Permanent Link: http://ufdc.ufl.edu/IR00003187/00001
 Material Information
Title: The Basics of Biosolids Application to Land in Florida
Physical Description: Fact Sheet
Creator: Obreza, Thomas A.
Publisher: University of Florida Cooperative Extension Service, Institute of Food and Agriculture Sciences, EDIS
Place of Publication: Gainesville, Fla.
Acquisition: Collected for University of Florida's Institutional Repository by the UFIR Self-Submittal tool. Submitted by Melanie Mercer.
Publication Status: Published
General Note: "First printed: April 2003. Reviewed February 2009."
General Note: "SL 205"
 Record Information
Source Institution: University of Florida Institutional Repository
Holding Location: University of Florida
Rights Management: All rights reserved by the submitter.
System ID: IR00003187:00001

This item is only available as the following downloads:

SS42400 ( PDF )

Full Text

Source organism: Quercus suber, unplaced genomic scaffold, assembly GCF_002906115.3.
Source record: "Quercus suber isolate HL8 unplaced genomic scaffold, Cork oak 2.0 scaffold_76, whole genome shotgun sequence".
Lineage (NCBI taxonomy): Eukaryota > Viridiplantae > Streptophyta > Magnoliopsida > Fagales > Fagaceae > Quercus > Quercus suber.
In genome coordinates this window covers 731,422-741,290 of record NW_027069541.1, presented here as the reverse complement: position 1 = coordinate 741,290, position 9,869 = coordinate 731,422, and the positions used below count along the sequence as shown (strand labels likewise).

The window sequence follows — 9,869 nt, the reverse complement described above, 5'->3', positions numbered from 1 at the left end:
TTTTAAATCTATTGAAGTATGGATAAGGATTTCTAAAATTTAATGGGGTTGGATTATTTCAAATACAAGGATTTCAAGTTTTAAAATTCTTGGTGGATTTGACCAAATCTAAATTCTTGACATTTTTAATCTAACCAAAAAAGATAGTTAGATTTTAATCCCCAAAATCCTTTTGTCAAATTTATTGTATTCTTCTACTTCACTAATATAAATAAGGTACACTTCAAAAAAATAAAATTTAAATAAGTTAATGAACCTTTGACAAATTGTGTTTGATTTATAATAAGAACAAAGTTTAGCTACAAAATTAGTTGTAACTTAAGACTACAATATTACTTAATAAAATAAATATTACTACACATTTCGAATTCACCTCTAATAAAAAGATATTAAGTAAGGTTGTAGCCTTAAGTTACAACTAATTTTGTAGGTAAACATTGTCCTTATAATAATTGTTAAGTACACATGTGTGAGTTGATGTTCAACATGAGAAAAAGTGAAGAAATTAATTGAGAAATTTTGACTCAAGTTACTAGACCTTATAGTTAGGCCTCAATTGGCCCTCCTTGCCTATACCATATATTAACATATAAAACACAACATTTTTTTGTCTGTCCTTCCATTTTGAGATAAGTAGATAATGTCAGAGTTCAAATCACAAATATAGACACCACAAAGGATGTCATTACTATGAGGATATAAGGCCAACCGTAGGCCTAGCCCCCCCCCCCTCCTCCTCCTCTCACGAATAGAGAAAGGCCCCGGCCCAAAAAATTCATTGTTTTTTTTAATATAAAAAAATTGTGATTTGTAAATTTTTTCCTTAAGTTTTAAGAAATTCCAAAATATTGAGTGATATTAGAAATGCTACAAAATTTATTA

1 T.A. Obreza and G.A. O'Connor2 1. This document is SL 205, a fact sheet of the Soil and Water Science Department, Florida Cooperative Extension Service, Institute of Food and Agricultural Sciences, University of Florida. First printed: April 2003. Reviewed February 2009. Please visit the EDIS Web site at http://edis.ifas.ufl.edu. 2. T.A. Obreza, Extension Soils Specialist and G.A. O'Connor, Professor, Soil and Water Science Department, Florida Cooperative Extension Service, Institute of Food and Agricultural Sciences, University of Florida, Gainesville, 32611-0290. Biosolids are nutrient-rich, predominantly organic materials. Although classified as a waste material, biosolids can be a beneficial agricultural or horticultural resource because they contain many essential plant nutrients and organic matter. Following proper treatment and processing, biosolids can be recycled as fertilizers or soil amendments to improve and maintain productive soils and stimulate plant growth, with negligible human health or environmental impacts. Biosolids are generated when solids accumulated during domestic sewage processing are treated further to meet regulatory requirements. Wastewater residuals are produced wherever the population is concentrated enough to require a centralized domestic wastewater treatment facility. These treatment plants continuously generate sewage sludge that must be disposed of by one of several means, including the production of biosolids. Sewage sludge becomes biosolids when it undergoes pathogen control treatment that meets federal and state sewage sludge regulatory requirements, followed by land application to beneficially recycle it. Sewage sludge that is disposed of by landfilling or incineration is not biosolids. Wastewater treatment sometimes begins before the wastewater reaches the general treatment facility. In many larger wastewater treatment systems, regulations require that industrial facilities pre-treat their wastewater to remove many hazardous contaminants (metals like lead and cadmium, for example) before sending it to the main system. Wastewater treatment facilities monitor their incoming wastewater stream to ensure that the water and the accompanying organic material are safe to recycle and are compatible with the treatment plant process. This pre-treatment has resulted in dramatic decreases in metal concentrations of biosolids nationwide, so the biosolids of today are substantially different from the metal-laden sewage sludges that were produced before 1980. Once wastewater reaches the treatment plant, domestic sewage is subjected to physical, chemical, and biological processes that kill pathogens and remove solids. The overall mass of solids is reduced as the organic matter is degraded by microorganisms, not unlike the process that goes on in a septic tank, but much faster. At some treatment plants, the solids